A DJ’s name is more than just their moniker in the world of electronic music. They may represent a brand, an identity, a label, or even an entire genre with their name. With that in mind, we have famed bass monster DIMAS from the Philippines dishing out a new style of sound under the guise of PVNDVMONIUM.
How did you come up with the title RESURGENCE for your EP?
I haven’t released anything with Emoji in a long time. Given that the label was about to relaunch, I thought it would be an appropriate title for an EP, as we are all starting over with this relaunch.
As a new moniker, what prompted you to set aside your music, and how does it differ from Dimas’?
Initially, the plan was to create separate identities for DIMAS and PVNDVMONIUM. The former is more aimed at the mainstream, producing music, whether originals, remixes, or edits, that is more aligned with genres such as baile funk, future soul, or anything Soulection-based. PVNDVMONIUM, on the other hand, was intended to be both a continuation and eventual progression of the original DIMAS style of music, relying on heavy bass with a few synthwave and melodic bass influences. This identity takes a more evolved approach than the typical style of music released at the time, though a hint of aggression will still be present in future releases.
Which of the three tracks is your favorite, and does it speak to your heart?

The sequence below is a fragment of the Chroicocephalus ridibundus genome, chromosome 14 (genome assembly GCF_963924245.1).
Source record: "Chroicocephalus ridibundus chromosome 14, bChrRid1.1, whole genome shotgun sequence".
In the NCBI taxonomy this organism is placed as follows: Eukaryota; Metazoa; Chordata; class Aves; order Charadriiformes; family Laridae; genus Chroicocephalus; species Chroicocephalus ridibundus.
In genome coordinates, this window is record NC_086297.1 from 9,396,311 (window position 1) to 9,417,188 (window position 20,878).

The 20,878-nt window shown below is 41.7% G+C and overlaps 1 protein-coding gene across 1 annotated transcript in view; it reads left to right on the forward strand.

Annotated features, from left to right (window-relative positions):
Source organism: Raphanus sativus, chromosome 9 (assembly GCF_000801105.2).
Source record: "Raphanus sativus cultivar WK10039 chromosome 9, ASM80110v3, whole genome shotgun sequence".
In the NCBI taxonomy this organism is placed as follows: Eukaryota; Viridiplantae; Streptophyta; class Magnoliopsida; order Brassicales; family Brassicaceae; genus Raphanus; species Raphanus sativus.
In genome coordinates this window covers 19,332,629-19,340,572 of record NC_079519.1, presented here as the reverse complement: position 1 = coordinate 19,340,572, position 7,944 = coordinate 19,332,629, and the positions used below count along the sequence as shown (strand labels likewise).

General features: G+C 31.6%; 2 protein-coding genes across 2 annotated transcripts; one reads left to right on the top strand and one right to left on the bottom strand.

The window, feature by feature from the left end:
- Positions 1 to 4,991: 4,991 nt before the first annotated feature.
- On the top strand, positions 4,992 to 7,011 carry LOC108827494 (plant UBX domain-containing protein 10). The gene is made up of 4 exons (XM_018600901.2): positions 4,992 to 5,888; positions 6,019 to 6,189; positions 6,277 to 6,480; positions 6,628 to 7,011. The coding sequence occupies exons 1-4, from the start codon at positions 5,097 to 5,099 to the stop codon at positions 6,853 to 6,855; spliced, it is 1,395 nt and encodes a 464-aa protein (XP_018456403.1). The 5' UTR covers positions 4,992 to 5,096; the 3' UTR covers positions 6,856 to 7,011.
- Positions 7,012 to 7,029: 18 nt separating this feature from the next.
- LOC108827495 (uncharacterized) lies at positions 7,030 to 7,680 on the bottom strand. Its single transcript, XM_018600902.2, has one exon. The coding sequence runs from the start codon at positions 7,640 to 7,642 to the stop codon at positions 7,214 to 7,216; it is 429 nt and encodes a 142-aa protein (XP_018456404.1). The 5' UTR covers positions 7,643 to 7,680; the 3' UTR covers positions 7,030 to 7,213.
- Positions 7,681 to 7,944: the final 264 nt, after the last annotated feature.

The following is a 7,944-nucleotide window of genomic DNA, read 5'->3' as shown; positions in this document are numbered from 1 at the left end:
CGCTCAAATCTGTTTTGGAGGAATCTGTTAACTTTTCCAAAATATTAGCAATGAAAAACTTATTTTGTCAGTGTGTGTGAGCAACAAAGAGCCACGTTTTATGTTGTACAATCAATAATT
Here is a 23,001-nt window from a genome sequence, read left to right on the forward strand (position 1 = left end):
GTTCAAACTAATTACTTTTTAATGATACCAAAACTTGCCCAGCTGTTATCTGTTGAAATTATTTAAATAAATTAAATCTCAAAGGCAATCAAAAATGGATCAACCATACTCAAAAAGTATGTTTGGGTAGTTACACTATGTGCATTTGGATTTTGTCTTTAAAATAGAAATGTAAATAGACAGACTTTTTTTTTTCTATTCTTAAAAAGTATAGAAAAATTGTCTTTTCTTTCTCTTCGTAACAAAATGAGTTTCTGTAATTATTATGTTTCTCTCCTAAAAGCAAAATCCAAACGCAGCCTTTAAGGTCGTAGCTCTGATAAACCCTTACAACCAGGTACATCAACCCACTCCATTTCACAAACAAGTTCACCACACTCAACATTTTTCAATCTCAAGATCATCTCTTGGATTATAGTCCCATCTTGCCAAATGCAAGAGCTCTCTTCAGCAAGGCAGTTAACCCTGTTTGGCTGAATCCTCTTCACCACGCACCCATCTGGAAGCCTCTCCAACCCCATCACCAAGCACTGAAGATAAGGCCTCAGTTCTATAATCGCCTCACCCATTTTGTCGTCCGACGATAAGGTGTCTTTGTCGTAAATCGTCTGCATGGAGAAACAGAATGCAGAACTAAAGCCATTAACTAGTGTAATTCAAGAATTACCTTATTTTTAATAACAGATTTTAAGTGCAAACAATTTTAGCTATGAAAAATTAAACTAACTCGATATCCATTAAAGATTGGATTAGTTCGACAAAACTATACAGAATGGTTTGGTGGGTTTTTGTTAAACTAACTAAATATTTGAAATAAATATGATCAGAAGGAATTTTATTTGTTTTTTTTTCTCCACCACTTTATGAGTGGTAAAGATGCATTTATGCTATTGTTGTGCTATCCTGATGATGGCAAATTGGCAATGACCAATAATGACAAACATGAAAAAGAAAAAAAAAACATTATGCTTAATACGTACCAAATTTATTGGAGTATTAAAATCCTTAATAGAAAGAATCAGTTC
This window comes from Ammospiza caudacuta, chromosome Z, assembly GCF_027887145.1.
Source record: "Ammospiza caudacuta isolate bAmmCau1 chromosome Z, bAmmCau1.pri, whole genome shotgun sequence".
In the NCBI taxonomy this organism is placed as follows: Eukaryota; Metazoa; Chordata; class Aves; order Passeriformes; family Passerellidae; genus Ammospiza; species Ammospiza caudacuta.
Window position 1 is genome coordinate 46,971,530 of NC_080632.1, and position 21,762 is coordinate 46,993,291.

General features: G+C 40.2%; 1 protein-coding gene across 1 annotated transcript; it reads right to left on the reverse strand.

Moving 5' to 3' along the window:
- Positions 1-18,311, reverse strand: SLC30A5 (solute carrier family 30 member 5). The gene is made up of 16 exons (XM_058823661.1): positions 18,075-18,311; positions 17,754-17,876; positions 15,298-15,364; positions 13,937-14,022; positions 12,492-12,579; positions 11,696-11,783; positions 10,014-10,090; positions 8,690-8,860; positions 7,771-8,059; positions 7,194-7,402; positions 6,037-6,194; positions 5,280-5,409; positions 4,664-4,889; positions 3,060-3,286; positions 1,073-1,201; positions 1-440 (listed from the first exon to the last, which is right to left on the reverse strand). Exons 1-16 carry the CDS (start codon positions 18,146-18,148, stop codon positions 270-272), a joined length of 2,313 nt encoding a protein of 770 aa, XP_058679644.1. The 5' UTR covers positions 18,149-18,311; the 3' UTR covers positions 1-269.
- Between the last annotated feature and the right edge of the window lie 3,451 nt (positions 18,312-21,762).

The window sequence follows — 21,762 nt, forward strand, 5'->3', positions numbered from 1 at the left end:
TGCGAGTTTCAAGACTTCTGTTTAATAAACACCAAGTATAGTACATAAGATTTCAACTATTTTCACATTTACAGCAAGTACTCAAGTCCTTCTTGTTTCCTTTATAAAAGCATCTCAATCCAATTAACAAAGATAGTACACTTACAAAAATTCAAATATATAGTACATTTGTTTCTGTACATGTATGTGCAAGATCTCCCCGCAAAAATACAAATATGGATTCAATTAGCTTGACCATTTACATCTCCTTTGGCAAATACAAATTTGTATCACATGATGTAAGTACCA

“Missing You” is unquestionably that song. I’m not suggesting anything about its lyrical context, but I’m sure we’ve all been there, yearning for a distant emotional connection with someone already in our social circle. It could be a small crush on a friend or something far more serious. Nonetheless, “Missing You” is a subtle confession of sorts that doesn’t reveal anything.
Do you miss performing in front of an audience? And what has kept you occupied during the pandemic?
I recently decided to return to the BPO industry, and things are going well so far. It’s been a long time since I’ve had any real exposure to the call center environment, and it does bring with it a whole new set of challenges, but it’s been fun and I’ve been having a good time. Of course, all of this is in addition to the more practical side of things, in which we all need to survive and make a few extra dollars. When I’m not working 5 days a week, I’m still pursuing what we’ve all been working hard on for several years — making music and building a brand (from the ground up for PVNDVMONIUM, at least) that will hopefully reach a much larger audience.